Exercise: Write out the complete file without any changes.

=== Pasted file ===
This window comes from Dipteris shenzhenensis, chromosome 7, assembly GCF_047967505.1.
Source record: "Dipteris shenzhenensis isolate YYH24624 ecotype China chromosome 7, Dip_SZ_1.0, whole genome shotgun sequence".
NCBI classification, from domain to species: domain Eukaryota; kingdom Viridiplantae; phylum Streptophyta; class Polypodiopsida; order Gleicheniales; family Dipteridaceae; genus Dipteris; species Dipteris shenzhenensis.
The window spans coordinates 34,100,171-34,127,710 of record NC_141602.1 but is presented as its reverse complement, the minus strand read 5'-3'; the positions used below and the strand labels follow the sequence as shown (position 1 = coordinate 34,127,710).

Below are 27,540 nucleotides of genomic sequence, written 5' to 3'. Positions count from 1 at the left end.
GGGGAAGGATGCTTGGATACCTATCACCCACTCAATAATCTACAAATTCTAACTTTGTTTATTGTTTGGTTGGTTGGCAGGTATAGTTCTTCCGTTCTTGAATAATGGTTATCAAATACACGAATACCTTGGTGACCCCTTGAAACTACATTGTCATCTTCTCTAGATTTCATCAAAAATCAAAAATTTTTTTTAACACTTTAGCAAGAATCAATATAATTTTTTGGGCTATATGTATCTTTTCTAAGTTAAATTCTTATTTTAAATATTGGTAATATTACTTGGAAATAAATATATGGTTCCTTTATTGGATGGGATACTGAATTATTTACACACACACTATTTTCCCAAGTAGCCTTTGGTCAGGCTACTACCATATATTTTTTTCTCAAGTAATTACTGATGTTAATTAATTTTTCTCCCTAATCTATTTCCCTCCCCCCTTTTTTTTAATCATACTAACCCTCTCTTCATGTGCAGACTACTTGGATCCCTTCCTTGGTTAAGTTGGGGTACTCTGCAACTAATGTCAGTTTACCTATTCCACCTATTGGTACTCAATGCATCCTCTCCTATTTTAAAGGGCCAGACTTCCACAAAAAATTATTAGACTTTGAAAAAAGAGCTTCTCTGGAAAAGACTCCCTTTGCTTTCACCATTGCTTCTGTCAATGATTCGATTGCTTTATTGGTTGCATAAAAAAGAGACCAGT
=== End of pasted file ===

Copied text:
This window comes from Dipteris shenzhenensis, chromosome 7, assembly GCF_047967505.1.
Source record: "Dipteris shenzhenensis isolate YYH24624 ecotype China chromosome 7, Dip_SZ_1.0, whole genome shotgun sequence".
NCBI classification, from domain to species: domain Eukaryota; kingdom Viridiplantae; phylum Streptophyta; class Polypodiopsida; order Gleicheniales; family Dipteridaceae; genus Dipteris; species Dipteris shenzhenensis.
The window spans coordinates 34,100,171-34,127,710 of record NC_141602.1 but is presented as its reverse complement, the minus strand read 5'-3'; the positions used below and the strand labels follow the sequence as shown (position 1 = coordinate 34,127,710).

Below are 27,540 nucleotides of genomic sequence, written 5' to 3'. Positions count from 1 at the left end.
GGGGAAGGATGCTTGGATACCTATCACCCACTCAATAATCTACAAATTCTAACTTTGTTTATTGTTTGGTTGGTTGGCAGGTATAGTTCTTCCGTTCTTGAATAATGGTTATCAAATACACGAATACCTTGGTGACCCCTTGAAACTACATTGTCATCTTCTCTAGATTTCATCAAAAATCAAAAATTTTTTTTAACACTTTAGCAAGAATCAATATAATTTTTTGGGCTATATGTATCTTTTCTAAGTTAAATTCTTATTTTAAATATTGGTAATATTACTTGGAAATAAATATATGGTTCCTTTATTGGATGGGATACTGAATTATTTACACACACACTATTTTCCCAAGTAGCCTTTGGTCAGGCTACTACCATATATTTTTTTCTCAAGTAATTACTGATGTTAATTAATTTTTCTCCCTAATCTATTTCCCTCCCCCCTTTTTTTTAATCATACTAACCCTCTCTTCATGTGCAGACTACTTGGATCCCTTCCTTGGTTAAGTTGGGGTACTCTGCAACTAATGTCAGTTTACCTATTCCACCTATTGGTACTCAATGCATCCTCTCCTATTTTAAAGGGCCAGACTTCCACAAAAAATTATTAGACTTTGAAAAAAGAGCTTCTCTGGAAAAGACTCCCTTTGCTTTCACCATTGCTTCTGTCAATGATTCGATTGCTTTATTGGTTGCATAAAAAAGAGACCAGT